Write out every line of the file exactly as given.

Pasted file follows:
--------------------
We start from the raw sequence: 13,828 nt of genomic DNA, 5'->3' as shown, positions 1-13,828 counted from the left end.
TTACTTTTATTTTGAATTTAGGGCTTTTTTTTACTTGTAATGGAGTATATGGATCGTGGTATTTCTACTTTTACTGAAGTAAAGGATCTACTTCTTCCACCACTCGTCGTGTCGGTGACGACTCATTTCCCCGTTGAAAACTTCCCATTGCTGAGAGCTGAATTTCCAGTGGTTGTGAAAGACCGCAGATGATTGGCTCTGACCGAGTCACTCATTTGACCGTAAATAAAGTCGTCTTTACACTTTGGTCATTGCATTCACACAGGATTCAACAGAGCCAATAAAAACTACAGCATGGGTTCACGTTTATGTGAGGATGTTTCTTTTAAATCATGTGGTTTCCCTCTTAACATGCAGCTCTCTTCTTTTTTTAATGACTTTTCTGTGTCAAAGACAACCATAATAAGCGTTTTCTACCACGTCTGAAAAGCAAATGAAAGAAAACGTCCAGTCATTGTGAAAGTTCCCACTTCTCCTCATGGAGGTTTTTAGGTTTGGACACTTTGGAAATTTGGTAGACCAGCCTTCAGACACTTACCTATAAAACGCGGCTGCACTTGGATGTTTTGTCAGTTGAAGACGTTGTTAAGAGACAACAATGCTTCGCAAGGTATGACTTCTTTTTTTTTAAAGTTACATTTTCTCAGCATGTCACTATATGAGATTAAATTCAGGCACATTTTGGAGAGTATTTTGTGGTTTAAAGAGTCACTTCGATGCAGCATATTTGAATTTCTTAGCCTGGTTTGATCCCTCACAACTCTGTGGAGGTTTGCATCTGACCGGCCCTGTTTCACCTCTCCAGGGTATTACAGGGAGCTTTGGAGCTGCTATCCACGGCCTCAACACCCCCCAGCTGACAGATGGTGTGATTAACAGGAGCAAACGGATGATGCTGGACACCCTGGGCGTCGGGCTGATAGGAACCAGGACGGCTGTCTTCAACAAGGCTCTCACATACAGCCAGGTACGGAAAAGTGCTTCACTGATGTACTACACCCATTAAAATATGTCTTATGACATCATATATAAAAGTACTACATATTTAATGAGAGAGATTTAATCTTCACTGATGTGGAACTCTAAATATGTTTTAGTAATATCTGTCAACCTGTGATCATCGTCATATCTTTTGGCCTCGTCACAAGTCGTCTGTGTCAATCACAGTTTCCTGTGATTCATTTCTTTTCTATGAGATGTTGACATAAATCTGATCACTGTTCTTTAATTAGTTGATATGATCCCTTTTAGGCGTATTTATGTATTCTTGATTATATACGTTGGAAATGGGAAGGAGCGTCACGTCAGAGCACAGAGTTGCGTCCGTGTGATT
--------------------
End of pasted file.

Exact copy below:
We start from the raw sequence: 13,828 nt of genomic DNA, 5'->3' as shown, positions 1-13,828 counted from the left end.
TTACTTTTATTTTGAATTTAGGGCTTTTTTTTACTTGTAATGGAGTATATGGATCGTGGTATTTCTACTTTTACTGAAGTAAAGGATCTACTTCTTCCACCACTCGTCGTGTCGGTGACGACTCATTTCCCCGTTGAAAACTTCCCATTGCTGAGAGCTGAATTTCCAGTGGTTGTGAAAGACCGCAGATGATTGGCTCTGACCGAGTCACTCATTTGACCGTAAATAAAGTCGTCTTTACACTTTGGTCATTGCATTCACACAGGATTCAACAGAGCCAATAAAAACTACAGCATGGGTTCACGTTTATGTGAGGATGTTTCTTTTAAATCATGTGGTTTCCCTCTTAACATGCAGCTCTCTTCTTTTTTTAATGACTTTTCTGTGTCAAAGACAACCATAATAAGCGTTTTCTACCACGTCTGAAAAGCAAATGAAAGAAAACGTCCAGTCATTGTGAAAGTTCCCACTTCTCCTCATGGAGGTTTTTAGGTTTGGACACTTTGGAAATTTGGTAGACCAGCCTTCAGACACTTACCTATAAAACGCGGCTGCACTTGGATGTTTTGTCAGTTGAAGACGTTGTTAAGAGACAACAATGCTTCGCAAGGTATGACTTCTTTTTTTTTAAAGTTACATTTTCTCAGCATGTCACTATATGAGATTAAATTCAGGCACATTTTGGAGAGTATTTTGTGGTTTAAAGAGTCACTTCGATGCAGCATATTTGAATTTCTTAGCCTGGTTTGATCCCTCACAACTCTGTGGAGGTTTGCATCTGACCGGCCCTGTTTCACCTCTCCAGGGTATTACAGGGAGCTTTGGAGCTGCTATCCACGGCCTCAACACCCCCCAGCTGACAGATGGTGTGATTAACAGGAGCAAACGGATGATGCTGGACACCCTGGGCGTCGGGCTGATAGGAACCAGGACGGCTGTCTTCAACAAGGCTCTCACATACAGCCAGGTACGGAAAAGTGCTTCACTGATGTACTACACCCATTAAAATATGTCTTATGACATCATATATAAAAGTACTACATATTTAATGAGAGAGATTTAATCTTCACTGATGTGGAACTCTAAATATGTTTTAGTAATATCTGTCAACCTGTGATCATCGTCATATCTTTTGGCCTCGTCACAAGTCGTCTGTGTCAATCACAGTTTCCTGTGATTCATTTCTTTTCTATGAGATGTTGACATAAATCTGATCACTGTTCTTTAATTAGTTGATATGATCCCTTTTAGGCGTATTTATGTATTCTTGATTATATACGTTGGAAATGGGAAGGAGCGTCACGTCAGAGCACAGAGTTGCGTCCGTGTGATT